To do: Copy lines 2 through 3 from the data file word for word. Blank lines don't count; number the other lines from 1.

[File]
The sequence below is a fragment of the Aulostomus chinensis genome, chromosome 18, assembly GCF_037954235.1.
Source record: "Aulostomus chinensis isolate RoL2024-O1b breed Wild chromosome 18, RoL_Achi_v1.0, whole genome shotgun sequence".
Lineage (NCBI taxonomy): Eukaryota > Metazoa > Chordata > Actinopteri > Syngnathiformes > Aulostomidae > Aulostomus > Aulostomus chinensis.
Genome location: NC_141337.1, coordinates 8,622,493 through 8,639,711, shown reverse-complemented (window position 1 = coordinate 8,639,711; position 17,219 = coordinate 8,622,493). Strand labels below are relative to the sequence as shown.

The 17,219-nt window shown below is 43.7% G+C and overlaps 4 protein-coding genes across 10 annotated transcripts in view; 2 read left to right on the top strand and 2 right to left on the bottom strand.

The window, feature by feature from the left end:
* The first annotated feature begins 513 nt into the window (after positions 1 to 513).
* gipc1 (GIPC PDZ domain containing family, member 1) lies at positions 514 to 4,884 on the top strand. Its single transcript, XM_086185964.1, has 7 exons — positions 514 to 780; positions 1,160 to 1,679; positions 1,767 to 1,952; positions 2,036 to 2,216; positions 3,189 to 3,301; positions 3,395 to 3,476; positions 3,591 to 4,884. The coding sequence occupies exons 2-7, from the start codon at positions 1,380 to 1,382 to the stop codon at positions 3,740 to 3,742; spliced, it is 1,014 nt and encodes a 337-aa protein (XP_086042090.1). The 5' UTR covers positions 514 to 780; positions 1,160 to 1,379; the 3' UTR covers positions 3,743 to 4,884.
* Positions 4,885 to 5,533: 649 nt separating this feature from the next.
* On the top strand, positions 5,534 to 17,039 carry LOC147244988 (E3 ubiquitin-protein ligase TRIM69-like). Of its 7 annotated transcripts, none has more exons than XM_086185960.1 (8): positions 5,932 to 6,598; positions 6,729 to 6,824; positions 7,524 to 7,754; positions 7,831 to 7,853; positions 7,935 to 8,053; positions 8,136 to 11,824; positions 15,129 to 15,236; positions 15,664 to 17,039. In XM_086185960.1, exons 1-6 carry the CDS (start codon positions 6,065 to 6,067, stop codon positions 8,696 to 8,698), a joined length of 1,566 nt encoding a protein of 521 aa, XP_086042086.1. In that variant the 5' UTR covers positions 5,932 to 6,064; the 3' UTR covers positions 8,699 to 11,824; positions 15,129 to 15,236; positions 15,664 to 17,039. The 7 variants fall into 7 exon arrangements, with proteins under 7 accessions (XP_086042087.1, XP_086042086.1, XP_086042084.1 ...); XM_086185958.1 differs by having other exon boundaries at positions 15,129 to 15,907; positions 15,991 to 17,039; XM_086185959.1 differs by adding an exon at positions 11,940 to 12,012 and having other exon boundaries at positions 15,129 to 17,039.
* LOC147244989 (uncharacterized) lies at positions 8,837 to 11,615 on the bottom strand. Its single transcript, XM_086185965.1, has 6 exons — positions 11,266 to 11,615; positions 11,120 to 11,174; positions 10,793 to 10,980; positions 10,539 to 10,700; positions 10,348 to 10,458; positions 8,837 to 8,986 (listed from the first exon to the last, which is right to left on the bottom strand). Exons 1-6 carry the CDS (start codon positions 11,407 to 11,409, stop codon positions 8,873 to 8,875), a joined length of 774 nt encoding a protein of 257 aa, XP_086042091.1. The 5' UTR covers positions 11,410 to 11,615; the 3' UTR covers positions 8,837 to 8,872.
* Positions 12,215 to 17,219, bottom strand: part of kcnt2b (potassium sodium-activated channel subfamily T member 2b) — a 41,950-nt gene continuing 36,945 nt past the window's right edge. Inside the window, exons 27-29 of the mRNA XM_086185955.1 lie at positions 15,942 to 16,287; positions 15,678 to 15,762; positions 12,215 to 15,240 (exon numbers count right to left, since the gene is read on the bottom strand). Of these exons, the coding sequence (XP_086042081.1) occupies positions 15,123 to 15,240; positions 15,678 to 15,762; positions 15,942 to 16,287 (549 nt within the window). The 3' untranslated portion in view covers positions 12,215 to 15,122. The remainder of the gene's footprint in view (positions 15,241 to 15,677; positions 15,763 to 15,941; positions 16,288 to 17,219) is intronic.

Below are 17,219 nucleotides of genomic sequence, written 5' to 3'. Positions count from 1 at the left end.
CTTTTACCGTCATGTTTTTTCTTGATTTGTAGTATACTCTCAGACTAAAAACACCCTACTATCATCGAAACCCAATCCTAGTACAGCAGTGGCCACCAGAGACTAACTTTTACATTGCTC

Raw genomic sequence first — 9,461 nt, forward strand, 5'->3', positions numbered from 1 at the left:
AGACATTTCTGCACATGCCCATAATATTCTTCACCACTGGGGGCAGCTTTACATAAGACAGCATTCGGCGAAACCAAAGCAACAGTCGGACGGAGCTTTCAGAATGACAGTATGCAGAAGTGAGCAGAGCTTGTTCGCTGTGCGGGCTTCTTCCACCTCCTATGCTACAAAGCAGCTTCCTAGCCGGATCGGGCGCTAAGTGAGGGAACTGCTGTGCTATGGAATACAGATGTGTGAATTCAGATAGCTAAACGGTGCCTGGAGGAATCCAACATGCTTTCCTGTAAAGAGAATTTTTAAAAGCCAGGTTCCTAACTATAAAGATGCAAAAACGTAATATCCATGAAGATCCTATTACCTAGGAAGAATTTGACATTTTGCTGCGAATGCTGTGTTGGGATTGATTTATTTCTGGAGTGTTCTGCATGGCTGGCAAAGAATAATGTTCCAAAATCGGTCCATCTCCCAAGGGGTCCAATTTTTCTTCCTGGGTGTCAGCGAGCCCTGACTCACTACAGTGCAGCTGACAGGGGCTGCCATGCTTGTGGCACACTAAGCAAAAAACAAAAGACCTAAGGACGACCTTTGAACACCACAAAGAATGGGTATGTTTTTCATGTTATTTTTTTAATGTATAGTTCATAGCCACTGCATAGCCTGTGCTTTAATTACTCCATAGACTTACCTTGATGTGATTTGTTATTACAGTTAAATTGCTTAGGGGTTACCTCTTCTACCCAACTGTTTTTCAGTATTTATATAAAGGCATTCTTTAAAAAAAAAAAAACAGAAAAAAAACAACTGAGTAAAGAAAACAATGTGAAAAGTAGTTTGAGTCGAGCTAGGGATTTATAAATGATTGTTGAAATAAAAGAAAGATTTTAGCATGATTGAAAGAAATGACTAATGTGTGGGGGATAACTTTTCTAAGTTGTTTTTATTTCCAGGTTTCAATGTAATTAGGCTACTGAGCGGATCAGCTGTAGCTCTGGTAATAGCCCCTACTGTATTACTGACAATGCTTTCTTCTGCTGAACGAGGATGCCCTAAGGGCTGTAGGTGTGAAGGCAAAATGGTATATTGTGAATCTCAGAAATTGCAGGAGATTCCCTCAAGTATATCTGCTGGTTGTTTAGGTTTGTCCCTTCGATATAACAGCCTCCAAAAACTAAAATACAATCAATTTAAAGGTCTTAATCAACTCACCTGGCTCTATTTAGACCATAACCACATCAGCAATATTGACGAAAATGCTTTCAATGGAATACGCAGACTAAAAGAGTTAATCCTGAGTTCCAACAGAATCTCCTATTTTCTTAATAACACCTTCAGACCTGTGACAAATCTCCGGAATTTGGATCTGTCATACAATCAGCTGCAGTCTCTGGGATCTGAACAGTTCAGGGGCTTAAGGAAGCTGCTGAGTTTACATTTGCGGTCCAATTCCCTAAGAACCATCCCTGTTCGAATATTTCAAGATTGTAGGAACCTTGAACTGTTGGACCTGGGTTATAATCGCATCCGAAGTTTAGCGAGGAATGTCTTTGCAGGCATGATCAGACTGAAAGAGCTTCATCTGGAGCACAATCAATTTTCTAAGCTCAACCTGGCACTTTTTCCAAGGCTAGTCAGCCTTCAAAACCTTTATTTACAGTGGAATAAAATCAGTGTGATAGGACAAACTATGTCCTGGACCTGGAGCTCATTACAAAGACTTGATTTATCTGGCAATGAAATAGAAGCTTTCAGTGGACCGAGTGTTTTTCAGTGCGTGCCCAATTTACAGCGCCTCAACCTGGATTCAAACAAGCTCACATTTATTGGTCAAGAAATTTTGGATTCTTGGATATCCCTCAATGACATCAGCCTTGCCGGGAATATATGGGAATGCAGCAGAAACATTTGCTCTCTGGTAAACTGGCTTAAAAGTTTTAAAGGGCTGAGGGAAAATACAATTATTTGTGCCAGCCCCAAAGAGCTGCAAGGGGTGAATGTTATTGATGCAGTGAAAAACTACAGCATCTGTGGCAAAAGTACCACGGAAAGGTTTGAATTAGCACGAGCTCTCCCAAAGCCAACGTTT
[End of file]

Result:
Source record: "Aulostomus chinensis isolate RoL2024-O1b breed Wild chromosome 18, RoL_Achi_v1.0, whole genome shotgun sequence".
Lineage (NCBI taxonomy): Eukaryota > Metazoa > Chordata > Actinopteri > Syngnathiformes > Aulostomidae > Aulostomus > Aulostomus chinensis.